PHIL 550A Seminar in Epistemology: The Epistemology of Normativity
The topic of this course is the epistemology of the three main normative domains, the domain of morality, the domain of non-moral practical rationality, and the domain of epistemology itself. These domains are normative, because their fundamental ideas, of what is morally right or morally wrong, of what is just or unjust, of what if practically rational or irrational, and of what is epistemically rational or irrational are normative and not purely descriptive (at least they do not seem to be purely descriptive). There are two possibilities for the epistemology of any normative domain, either the domain contains some truths or the domain does not. If the domain does not contain any truths, then there is no real epistemology of that domain. Instead of an epistemology, we would expect an explanation of why it seems or has seemed that there are some truths in that domain. If the domain does contain some truths, then an important issue is whether it makes sense for us to believe that we have some kind of epistemic access to those truths and, if so, what kind of epistemic access we might have. In the course, we will read a variety of approaches to answering these questions for each of the three main normative domains. The seminar requirements include weekly readings and weekly short essays on the readings, a presentation to the seminar, and a term paper.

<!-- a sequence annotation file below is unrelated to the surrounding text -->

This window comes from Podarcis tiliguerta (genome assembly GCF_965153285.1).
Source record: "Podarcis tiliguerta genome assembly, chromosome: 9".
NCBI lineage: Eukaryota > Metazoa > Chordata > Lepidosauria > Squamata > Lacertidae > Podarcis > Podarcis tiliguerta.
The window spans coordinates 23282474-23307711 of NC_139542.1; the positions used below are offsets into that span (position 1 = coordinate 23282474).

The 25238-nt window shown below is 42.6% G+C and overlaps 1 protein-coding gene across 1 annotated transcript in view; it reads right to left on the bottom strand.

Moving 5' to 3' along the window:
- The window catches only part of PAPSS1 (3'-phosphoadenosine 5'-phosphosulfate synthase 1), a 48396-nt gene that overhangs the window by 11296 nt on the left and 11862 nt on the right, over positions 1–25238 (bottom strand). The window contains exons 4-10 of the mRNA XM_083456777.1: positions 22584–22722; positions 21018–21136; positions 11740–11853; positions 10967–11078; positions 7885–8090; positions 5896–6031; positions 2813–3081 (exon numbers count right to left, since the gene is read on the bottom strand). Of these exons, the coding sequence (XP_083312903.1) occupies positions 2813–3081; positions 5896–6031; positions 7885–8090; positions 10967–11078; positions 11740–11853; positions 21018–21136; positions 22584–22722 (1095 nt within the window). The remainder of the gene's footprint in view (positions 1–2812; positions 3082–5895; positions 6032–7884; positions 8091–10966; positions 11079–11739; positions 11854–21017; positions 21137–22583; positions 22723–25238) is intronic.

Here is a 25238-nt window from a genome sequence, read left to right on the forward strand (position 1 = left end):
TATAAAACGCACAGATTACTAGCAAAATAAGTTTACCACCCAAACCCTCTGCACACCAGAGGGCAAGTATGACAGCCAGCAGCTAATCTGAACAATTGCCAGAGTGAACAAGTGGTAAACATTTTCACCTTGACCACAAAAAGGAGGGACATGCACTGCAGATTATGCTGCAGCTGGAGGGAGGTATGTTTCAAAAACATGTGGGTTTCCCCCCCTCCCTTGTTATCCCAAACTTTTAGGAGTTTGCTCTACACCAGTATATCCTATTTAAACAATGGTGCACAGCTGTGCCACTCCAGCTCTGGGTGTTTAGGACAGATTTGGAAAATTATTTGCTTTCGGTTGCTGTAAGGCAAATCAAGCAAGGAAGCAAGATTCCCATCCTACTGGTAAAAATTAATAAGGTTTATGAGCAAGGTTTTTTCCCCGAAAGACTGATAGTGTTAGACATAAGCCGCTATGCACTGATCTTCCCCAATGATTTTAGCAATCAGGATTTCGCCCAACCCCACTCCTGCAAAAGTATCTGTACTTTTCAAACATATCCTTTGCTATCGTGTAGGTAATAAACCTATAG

Philosophy graduate students are encouraged to enroll. Graduate students in other departments and advanced philosophy undergraduates may enroll with the permission of the professor. Seminar readings are still to be determined.